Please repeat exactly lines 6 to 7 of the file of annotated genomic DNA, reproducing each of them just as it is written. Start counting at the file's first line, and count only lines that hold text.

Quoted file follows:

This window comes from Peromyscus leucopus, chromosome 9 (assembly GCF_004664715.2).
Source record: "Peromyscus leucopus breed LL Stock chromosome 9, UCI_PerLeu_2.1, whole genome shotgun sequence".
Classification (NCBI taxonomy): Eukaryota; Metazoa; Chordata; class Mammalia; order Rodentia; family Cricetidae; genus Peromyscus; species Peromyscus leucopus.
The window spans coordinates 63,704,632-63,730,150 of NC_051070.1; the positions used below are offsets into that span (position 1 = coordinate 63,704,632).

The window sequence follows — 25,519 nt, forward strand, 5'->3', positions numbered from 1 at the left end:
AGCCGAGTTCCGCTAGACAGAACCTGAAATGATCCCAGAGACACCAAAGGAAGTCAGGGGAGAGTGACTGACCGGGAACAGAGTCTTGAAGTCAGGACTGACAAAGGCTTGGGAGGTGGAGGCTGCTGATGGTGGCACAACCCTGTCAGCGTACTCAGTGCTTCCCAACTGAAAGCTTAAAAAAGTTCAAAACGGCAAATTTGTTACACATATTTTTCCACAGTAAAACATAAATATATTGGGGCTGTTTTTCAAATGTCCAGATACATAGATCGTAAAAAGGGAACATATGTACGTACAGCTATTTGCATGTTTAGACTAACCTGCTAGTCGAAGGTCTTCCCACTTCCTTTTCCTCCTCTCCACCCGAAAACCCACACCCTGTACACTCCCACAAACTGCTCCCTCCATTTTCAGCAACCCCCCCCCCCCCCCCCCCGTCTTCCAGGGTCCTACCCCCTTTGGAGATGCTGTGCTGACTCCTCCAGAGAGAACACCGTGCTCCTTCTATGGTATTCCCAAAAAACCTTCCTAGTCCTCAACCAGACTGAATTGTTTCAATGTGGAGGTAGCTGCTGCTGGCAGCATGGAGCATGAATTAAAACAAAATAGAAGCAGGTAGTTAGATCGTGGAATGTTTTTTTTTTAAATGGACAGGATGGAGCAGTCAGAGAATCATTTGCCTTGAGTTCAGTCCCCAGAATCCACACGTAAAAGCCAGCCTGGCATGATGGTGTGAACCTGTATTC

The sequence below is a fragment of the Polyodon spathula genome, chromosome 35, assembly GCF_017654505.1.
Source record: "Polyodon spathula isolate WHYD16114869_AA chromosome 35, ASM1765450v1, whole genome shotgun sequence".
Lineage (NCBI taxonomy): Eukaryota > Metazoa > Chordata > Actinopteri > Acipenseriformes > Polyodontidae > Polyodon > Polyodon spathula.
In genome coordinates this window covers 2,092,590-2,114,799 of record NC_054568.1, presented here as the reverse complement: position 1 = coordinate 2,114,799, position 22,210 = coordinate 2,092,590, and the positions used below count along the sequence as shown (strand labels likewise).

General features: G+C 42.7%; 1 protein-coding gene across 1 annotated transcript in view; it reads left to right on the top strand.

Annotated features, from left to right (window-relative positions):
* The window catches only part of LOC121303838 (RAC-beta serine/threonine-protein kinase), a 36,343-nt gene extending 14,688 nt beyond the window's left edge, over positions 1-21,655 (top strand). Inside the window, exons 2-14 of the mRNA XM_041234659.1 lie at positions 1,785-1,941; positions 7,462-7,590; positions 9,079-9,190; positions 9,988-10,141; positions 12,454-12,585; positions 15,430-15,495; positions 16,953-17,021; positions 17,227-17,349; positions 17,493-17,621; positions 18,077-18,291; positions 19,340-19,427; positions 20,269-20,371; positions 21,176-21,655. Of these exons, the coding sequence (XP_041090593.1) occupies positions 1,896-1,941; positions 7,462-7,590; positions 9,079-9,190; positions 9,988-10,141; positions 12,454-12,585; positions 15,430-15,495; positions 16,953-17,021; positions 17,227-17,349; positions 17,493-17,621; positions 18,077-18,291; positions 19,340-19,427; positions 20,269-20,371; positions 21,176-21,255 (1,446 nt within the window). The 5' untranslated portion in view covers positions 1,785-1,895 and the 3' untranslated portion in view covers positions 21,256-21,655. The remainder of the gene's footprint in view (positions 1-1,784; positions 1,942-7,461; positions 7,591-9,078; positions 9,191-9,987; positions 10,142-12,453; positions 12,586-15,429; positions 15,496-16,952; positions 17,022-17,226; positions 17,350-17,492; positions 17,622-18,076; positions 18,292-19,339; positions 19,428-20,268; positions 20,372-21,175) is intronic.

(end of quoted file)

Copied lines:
AGCCGAGTTCCGCTAGACAGAACCTGAAATGATCCCAGAGACACCAAAGGAAGTCAGGGGAGAGTGACTGACCGGGAACAGAGTCTTGAAGTCAGGACTGACAAAGGCTTGGGAGGTGGAGGCTGCTGATGGTGGCACAACCCTGTCAGCGTACTCAGTGCTTCCCAACTGAAAGCTTAAAAAAGTTCAAAACGGCAAATTTGTTACACATATTTTTCCACAGTAAAACATAAATATATTGGGGCTGTTTTTCAAATGTCCAGATACATAGATCGTAAAAAGGGAACATATGTACGTACAGCTATTTGCATGTTTAGACTAACCTGCTAGTCGAAGGTCTTCCCACTTCCTTTTCCTCCTCTCCACCCGAAAACCCACACCCTGTACACTCCCACAAACTGCTCCCTCCATTTTCAGCAACCCCCCCCCCCCCCCCCCCGTCTTCCAGGGTCCTACCCCCTTTGGAGATGCTGTGCTGACTCCTCCAGAGAGAACACCGTGCTCCTTCTATGGTATTCCCAAAAAACCTTCCTAGTCCTCAACCAGACTGAATTGTTTCAATGTGGAGGTAGCTGCTGCTGGCAGCATGGAGCATGAATTAAAACAAAATAGAAGCAGGTAGTTAGATCGTGGAATGTTTTTTTTTTAAATGGACAGGATGGAGCAGTCAGAGAATCATTTGCCTTGAGTTCAGTCCCCAGAATCCACACGTAAAAGCCAGCCTGGCATGATGGTGTGAACCTGTATTC

The sequence below is a fragment of the Polyodon spathula genome, chromosome 35, assembly GCF_017654505.1.